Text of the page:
Style Sex & Relationships

Monday 22 October 2018

Ask Brian: I think my boyfriend has turned his car into a lurid sex den - so I'm tracking it

Our no-nonsense agony uncle gets straight to the point of your most pressing issues

(Stock image)
(Stock image)
Brian O'Reilly

Brian O'Reilly

My boyfriend bought his first car at the start of the year and I think he's using it as some sort of sleazy sex motel.

A few weeks ago there was definitely a smell of perfume that wasn't mine. He insisted it was mine or maybe it was his new air freshener I was picking up on. That's funny, I don't remember buying my perfume from the 'Alpine Fresh' section of the shop.

I let it go at the time, although he was forced to apologise and buy me a present when I said he was implying my Marc Jacobs Daisy was cheap by comparing it to his eye watering air freshener.

Then last weekend I found a lipstick in the car. He said it was his sister's because he'd dropped her on a night out and she must have left it there.

Pull the other one. His sister's is a little "rough and ready" shall we say. I'm fairly convinced she wouldn't even know what lipstick is and would possibly try and consume it. Her hair would require an industrial power hose to clean, if you get me. We don't get on tbh (that's another long story).

Something just feels off about this whole thing. Sometimes I even wonder if he's picking up ladies of the night. 

I bought a sim for my old iPhone and have put it under the carpet in the boot, and am using 'find my iPhone' to track him. So far he hasn't gone anywhere strange, but I'm waiting for him to slip up. Then I'll bust him.

How do I get him to admit what he's doing?

Brian replies:

Wow, that's a lot right there.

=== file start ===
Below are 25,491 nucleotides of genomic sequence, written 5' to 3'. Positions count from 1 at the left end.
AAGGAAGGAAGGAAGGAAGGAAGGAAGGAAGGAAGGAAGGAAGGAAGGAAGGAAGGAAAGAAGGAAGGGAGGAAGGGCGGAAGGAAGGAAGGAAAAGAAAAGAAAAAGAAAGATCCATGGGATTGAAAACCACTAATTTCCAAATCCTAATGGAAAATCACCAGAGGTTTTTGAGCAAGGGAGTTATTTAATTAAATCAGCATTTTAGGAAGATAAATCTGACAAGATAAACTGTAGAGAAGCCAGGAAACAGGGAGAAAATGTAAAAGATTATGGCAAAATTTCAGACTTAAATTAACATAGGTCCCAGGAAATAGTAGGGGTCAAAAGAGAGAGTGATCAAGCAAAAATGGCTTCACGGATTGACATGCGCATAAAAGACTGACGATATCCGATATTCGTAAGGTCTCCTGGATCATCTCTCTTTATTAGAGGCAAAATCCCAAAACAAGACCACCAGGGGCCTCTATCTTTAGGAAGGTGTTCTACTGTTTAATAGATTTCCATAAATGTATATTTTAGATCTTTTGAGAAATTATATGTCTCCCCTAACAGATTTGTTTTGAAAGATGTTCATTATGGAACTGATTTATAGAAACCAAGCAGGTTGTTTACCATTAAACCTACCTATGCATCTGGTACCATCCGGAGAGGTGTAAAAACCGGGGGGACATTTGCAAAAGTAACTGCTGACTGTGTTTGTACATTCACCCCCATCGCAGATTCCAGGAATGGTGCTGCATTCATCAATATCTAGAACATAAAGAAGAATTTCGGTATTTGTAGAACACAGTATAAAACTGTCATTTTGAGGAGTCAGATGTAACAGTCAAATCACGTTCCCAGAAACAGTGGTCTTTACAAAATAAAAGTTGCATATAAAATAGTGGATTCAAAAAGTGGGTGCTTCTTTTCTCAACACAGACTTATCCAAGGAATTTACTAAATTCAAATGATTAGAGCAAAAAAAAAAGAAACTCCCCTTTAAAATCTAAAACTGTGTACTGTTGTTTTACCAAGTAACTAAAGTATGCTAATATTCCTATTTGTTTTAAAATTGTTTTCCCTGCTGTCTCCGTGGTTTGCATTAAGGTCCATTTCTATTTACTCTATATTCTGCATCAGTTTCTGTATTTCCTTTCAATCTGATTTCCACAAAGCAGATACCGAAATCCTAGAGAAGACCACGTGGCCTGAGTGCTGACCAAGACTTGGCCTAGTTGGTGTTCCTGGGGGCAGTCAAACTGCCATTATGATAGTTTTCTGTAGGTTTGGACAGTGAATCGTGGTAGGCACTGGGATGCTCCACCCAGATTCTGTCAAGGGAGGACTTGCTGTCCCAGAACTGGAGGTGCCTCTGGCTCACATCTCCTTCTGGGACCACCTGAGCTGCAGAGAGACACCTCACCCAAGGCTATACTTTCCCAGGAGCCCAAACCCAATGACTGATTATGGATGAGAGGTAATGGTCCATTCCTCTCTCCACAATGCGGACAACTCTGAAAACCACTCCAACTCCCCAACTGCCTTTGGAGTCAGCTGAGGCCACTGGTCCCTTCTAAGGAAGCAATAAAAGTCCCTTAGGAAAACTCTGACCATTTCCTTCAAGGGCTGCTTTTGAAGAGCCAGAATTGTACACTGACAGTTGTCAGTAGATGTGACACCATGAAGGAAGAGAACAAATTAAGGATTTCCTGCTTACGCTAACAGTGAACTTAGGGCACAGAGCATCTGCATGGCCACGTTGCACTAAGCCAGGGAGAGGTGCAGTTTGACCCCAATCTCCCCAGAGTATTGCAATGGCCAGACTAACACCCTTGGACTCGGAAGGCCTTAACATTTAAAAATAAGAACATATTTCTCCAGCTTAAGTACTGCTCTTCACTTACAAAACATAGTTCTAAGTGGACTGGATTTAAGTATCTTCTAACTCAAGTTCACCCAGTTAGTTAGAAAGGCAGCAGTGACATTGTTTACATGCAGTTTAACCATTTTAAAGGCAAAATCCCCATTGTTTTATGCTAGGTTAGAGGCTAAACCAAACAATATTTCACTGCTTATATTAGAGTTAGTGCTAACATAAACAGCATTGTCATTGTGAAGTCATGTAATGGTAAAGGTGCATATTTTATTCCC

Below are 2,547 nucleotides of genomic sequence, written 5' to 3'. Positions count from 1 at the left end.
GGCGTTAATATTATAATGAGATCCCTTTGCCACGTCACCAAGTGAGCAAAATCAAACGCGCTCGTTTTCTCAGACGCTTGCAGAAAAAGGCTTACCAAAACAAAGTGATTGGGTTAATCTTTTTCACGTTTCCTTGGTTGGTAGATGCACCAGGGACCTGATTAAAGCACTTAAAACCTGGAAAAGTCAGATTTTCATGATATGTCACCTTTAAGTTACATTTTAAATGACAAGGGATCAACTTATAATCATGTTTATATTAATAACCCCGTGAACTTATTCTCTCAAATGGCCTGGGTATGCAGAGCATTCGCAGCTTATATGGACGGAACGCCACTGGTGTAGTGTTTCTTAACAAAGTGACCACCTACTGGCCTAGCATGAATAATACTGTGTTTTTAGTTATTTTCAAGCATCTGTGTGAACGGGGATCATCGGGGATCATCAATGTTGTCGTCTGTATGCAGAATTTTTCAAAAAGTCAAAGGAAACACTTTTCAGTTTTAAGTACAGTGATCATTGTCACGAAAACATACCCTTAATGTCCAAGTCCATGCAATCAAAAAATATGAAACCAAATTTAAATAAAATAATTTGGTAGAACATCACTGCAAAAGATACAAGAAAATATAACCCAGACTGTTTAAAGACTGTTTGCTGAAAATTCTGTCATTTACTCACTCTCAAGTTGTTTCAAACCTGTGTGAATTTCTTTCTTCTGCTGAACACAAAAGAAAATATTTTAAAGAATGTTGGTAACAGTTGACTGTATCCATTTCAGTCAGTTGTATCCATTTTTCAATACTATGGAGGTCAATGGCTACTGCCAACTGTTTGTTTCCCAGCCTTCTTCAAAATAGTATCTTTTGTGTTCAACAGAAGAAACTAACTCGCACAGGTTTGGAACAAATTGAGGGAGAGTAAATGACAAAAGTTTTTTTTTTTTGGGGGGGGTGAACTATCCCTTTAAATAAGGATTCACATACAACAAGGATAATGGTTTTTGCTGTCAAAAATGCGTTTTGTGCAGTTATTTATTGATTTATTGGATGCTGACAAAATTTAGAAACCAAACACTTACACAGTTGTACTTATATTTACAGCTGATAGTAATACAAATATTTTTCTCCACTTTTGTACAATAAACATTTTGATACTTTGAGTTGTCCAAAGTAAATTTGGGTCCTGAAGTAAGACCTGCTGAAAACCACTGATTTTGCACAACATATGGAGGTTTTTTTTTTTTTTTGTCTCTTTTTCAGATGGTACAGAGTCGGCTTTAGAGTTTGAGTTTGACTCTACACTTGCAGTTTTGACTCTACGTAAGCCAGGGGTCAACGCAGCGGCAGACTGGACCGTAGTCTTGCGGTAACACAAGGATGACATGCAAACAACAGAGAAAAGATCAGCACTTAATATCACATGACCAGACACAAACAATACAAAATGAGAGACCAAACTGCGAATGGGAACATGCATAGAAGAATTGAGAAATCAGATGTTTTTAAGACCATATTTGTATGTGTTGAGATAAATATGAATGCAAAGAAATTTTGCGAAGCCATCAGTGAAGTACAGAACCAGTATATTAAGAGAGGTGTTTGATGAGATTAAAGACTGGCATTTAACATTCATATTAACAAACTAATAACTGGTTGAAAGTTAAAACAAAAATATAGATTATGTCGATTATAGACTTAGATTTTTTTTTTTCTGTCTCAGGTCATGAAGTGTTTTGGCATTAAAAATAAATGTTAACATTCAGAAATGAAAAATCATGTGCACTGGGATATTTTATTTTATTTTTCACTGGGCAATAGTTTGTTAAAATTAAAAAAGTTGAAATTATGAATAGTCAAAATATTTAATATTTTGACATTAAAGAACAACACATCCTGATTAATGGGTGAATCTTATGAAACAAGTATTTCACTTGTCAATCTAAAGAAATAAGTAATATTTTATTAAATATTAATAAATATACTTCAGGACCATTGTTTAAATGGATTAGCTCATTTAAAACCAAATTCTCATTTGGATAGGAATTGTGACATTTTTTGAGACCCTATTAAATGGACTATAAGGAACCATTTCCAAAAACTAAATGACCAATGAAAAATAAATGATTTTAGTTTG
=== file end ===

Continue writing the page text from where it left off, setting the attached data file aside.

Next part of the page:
Firstly, it's wrong of you to track his car - no ifs, buts or maybes. It's a major violation of his privacy and a complete breach of trust in your relationship.

I'd be disgusted by anyone doing it even if they had concrete proof of infidelity, but you have nothing other than the exaggerated figments of your over-dramatic imagination.

You need to remove the phone from his car at the next opportunity, and don't spy on his location again before you do.

I'm not sure why you have developed this borderline neurotic obsession with his car - is it because it affords him a degree of freedom he didn't have before?

One thing is for sure; he hasn't bought a car to create his very own mobile adultery wagon.

It's no surprise to me you and his sister don't get on - and while I don't know the full story - given some of your other behaviours it wouldn't surprise me if the hostilities were initiated by you.

Manipulating your paranoia about his air freshener into making him feel like he's done something wrong and buying you a gift as an apology is verging firmly into emotional abuse territory.

You don't tell me how long you've been together or if there's been issues before, so I can't hazard a guess at what the root cause of this current situation is. But you need to take a firm step back from it, and do it now.

The tracking of his car, the making him feel guilt over innocent actions and the constant accusations based on no evidence are all warning signs that the relationship could be becoming emotionally abusive.

Physical abuse is obvious to the perpetrator and victim, emotional abuse can be a lot more subtle and creep up over time.

I'd urge you to read up more on emotional abuse and seek professional advice if you feel it's something you need help with.

You can find further information here and information on counselling services here.

If your are a woman or know a woman being physically or emotionally abused, please visit www.womensaid.ie

If you are a man or know a man being physically or emotionally abused, please visit http://www.amen.ie/

Do you have a problem you'd like some advice on? Email askbrian@independent.ie  to submit in confidence.

@Brian_O_Reilly

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